Our research suggests that the solution to more open dialogue lies not in creating more process, but in acknowledging the barriers to true openness that lie within all of us – i.e. our behaviours, attitudes and skills. This applies in particular to senior leaders who set the tone for the rest of the organisation. This is not issue they can delegate, but instead is one where they need to look critically at how they themselves behave and to ask the question ‘How willing and skilled am I as a leader at engaging in open conversations with those around me?’ The answer will go a long way to deciding how open the rest of the organization is likely to be.

By Dik Veenman, Founder of The Right Conversation

Classic Texts

In this edition we review another classic text in the field of organisational dialogue, John Shotter’s Conversational Realities… Constructing Life Through Language (1993), where he argues that changing an organisation means changing the way people talk about it.
read more →

Flaming E-mails

How to avoid e-mail conversations that lead to trouble

We have all done it – fully intending to have a sensible e-mail conversation with a colleague but instead sending one those ‘heat of the moment, later regretted’ emails…
read more →

Offers and Blocks – a case study

Find out how Old Mutual Wealth used some of the techniques of improvisational comedy used by The London Comedy Store Players to help line managers have better performance management conversations.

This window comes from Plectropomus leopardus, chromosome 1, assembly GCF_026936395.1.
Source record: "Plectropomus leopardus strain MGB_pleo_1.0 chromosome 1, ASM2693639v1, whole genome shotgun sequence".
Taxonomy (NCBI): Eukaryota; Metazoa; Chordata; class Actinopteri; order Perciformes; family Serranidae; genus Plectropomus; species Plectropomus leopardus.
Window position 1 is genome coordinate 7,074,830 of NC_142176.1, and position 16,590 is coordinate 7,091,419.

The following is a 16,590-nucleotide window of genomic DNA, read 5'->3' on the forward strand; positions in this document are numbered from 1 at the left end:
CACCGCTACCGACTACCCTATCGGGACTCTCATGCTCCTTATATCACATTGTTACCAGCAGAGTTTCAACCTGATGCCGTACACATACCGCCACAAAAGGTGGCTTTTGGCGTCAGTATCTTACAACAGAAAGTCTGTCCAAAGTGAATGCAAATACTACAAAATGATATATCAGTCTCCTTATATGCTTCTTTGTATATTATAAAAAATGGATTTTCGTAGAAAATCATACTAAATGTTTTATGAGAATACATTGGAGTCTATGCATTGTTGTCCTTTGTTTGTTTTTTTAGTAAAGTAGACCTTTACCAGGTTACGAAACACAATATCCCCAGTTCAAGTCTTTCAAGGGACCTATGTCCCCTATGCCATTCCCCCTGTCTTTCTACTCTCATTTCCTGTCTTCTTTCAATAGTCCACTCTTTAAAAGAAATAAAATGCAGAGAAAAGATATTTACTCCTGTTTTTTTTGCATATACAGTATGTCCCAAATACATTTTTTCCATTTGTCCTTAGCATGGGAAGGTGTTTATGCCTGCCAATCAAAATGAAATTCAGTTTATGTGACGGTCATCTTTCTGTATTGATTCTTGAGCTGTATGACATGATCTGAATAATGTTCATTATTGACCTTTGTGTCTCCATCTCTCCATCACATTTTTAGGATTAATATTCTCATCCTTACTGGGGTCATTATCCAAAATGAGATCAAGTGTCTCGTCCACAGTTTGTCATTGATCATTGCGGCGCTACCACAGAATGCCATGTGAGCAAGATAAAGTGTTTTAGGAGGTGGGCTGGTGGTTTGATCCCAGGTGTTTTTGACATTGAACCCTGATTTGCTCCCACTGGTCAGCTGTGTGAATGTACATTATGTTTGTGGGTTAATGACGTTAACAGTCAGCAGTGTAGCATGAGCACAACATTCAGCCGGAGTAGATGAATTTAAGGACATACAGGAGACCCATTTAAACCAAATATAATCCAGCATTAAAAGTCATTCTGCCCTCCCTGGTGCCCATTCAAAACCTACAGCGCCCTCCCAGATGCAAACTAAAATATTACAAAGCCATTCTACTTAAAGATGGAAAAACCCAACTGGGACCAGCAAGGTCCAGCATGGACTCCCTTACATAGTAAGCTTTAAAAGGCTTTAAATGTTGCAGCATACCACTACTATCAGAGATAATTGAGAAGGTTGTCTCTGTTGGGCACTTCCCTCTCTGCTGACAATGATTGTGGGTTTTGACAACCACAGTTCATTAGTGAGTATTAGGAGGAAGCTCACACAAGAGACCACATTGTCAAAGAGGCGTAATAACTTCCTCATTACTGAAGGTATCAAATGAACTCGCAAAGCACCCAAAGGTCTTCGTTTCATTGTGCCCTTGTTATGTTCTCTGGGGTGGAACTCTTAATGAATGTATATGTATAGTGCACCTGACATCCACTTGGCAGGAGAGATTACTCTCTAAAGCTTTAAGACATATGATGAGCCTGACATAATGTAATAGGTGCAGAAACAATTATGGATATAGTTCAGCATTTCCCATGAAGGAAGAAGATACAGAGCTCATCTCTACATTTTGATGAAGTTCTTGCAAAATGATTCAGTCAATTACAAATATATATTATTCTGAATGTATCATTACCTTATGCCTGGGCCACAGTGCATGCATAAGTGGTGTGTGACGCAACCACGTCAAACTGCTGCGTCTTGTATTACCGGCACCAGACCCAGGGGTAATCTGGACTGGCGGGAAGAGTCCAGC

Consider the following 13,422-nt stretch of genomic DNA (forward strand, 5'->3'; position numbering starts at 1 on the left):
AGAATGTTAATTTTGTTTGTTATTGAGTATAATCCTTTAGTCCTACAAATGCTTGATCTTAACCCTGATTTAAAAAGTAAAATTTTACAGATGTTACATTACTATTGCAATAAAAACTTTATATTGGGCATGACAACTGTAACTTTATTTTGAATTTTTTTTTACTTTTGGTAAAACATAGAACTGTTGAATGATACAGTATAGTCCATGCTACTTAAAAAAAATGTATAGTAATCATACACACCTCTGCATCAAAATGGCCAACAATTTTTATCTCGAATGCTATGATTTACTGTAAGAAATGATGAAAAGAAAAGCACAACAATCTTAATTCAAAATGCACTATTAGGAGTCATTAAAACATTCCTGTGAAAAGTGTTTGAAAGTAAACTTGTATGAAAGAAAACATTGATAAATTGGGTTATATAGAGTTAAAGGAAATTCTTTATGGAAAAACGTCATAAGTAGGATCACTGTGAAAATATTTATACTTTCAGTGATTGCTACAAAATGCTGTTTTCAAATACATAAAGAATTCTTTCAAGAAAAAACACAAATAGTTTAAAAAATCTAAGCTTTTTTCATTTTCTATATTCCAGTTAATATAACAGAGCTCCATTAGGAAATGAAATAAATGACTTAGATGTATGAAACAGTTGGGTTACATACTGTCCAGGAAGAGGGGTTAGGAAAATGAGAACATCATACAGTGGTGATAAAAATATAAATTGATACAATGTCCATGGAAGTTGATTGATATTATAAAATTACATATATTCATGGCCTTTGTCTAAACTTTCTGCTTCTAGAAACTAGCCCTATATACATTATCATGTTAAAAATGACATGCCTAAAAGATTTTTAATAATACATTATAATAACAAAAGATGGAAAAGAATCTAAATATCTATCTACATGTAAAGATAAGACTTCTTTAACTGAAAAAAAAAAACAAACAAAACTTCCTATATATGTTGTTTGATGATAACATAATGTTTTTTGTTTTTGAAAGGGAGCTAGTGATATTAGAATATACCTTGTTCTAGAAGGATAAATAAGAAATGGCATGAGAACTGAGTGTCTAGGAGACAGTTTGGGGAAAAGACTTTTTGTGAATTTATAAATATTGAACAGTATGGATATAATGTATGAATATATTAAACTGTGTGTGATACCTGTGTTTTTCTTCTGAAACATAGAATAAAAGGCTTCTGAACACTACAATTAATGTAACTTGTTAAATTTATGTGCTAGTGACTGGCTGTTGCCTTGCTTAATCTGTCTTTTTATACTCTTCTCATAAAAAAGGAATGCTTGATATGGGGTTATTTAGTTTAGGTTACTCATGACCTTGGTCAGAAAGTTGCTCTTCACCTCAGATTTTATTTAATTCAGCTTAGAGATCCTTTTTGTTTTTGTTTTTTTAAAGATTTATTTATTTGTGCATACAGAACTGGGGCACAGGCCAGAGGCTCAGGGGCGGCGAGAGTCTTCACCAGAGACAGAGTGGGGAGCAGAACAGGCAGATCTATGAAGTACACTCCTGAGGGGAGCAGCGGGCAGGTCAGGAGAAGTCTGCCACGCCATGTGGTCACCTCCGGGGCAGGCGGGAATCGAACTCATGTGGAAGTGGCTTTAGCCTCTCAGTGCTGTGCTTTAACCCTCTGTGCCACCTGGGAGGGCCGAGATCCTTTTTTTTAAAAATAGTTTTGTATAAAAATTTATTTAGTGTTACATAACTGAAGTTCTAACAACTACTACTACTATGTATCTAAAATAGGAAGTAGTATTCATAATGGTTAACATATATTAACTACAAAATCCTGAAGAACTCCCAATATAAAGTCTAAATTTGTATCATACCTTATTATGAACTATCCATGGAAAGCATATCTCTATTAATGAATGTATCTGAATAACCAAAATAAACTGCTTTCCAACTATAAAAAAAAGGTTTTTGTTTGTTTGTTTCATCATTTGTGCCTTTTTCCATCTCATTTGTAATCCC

read more →

Talking Points

First US Licensing workshops
We will be running our first workshop in the US on 7th July in Boston to license around 20 Executive Coaches and OD Professionals in the use of our Team Conversational Norms Diagnostic.

The strategic importance of conversations →
Read this article we recently wrote for Developing Leaders magazine

Previous Newsletters

March 2014
December 2013
September 2013

Comments and feedback

We welcome comments and feedback and would be delighted to hear your views and opinions.

Click here to let us know what you think

Conversational Realities… Constructing Life Through Language by John Shotter

In this book Shotter argues that how we talk together lies at the heart of how new patterns of organisational life do and don’t get created; if you want to promote change then you have to change not only what gets talked about but how it gets talked about, as he puts it… to talk in new ways is to “construct” new forms of social relation, and… construct new ways of being for ourselves’